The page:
1886 is the first year for which I can find definite proof that a Distance Judge was no longer in situ, however, it's certain that he had been gone for many renewals of the Grand National. Had one remained he would have enjoyed a good view of the improving Old Joe registering a sixth consecutive chase victory. Versatile and hardy, the horse had once won two races on the same day, he had been nursed to recovery from a bruised foot just in time by Cumberland trainer George Mulcaster. Tommy Skelton, who walked with a permanent limp due to a racing fall, was more about finesse than strength but possessed a powerful determination. Savoyard was feeling the pinch when falling at the last flight and would not have triumphed, he very probably would have held off Too Good whose excellent runner-up effort under 11st 12lb was the best ever by a Linde trained horse. That knowledge would have been scant consolation for Harry Beasley who finished second for the third consecutive year. The Liberator, extraordinarily turned out again in the National at the age of 17 and after a four year absence from the race, became the second horse to contest seven renewals. In stark contrast his stable companion, National debutant Magpie, was ridden by William Woodland who was just 13! The boy was treated to an astounding tour round into fourth by the 200/1 shot. Coronet, the favourite, pulled too hard on the first circuit to have any chance of staying. The equally headstrong Roquefort, who this year eventually overpowered Ted Wilson (weakened by a recent illness) and fell at the 18th, would have had no chance of successfully conceding the weight having been raised 17lb, even with further improvement, and the same sentiment applies to Frigate, all of whose training was carried out under the supervision of Mat Maher before a very late sale, who was left cursing Gladstone for changing the nature of the opening leap!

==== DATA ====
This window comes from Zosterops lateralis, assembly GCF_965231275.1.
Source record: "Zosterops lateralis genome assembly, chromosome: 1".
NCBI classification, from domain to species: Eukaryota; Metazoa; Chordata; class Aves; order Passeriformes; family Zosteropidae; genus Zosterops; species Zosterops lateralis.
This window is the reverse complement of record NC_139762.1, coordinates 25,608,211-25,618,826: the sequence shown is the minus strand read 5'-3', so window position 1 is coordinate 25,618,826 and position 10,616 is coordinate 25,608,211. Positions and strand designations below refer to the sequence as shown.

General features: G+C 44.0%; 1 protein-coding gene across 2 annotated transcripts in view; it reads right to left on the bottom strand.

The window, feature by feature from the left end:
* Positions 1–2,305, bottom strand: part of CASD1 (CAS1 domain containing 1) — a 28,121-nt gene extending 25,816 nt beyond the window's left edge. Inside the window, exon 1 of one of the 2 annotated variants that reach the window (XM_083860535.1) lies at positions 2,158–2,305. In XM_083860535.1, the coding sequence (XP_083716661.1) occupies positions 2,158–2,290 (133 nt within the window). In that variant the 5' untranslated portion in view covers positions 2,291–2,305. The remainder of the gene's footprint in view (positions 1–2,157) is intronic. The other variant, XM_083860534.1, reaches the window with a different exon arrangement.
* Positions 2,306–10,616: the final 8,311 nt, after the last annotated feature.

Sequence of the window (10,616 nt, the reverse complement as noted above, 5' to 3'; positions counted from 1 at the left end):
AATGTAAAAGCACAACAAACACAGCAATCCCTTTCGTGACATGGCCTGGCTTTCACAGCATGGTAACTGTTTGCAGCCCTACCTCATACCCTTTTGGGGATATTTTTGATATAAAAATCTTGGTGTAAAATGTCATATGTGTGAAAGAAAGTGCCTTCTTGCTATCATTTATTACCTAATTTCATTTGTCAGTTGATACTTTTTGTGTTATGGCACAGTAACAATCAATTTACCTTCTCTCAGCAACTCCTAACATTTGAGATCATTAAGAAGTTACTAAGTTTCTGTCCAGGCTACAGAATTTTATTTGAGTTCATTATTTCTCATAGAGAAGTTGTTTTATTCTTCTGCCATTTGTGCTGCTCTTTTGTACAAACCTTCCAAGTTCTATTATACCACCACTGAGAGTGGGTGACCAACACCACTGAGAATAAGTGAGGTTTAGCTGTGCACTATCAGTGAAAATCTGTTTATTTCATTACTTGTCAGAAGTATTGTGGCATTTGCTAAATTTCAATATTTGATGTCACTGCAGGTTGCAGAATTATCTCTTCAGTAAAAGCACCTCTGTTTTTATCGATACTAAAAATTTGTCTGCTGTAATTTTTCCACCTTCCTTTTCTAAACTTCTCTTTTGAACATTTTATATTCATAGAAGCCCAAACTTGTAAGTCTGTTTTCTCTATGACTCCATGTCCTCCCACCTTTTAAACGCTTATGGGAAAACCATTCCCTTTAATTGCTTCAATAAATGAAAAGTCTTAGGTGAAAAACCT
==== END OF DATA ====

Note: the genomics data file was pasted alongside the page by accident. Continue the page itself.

The pace of the 1886 Grand National was fine and stood up, and the winning time is a very good one. It is hard to fully compare it with the most recent previous National run on Good to Soft (1879) mainly because of the many subsequent changes to the course and partly because the going in 1886 may well have been very much on the Good side of the official description of Average. Glancing back to 1885 and taking everything into consideration, I feel the fairest thing to do is to credit Old Joe with having run very nearly as well as Roquefort (raw rating -37, final -34) did on that occasion. Therefore, I will award Old Joe -35 which includes an allowance of 2 (pounds/lengths) because he was slightly hampered by loose horses on the first circuit. Strictly on how they ran at the weights in 1886 Too Good emerged 11 superior to Old Joe so I will award Henry Linde's charge -26. Gamecock came out 19 inferior to Too Good so gets -45. Magpie was 30 inferior and, therefore, merits -56. Savoyard fell at the last and the run in was nowhere nearly as long in 1886 as it would soon become so we can rate the horse. Whilst Old Joe was left to win comfortably he finished tired and could not have gone any faster. It's apparent Savoyard was a little more weary, however, the horse had responded well to pressure since the second last, therefore, had he not erred it's my judgement he would have finished about 2 lengths behind the winner from whom he was receiving 6lb. This computes to a figure of -45 for Savoyard, the same mark as awarded to the year younger Gamecock.     

 

 

 

 

 

 

Copyright 2017 by Chris Dowling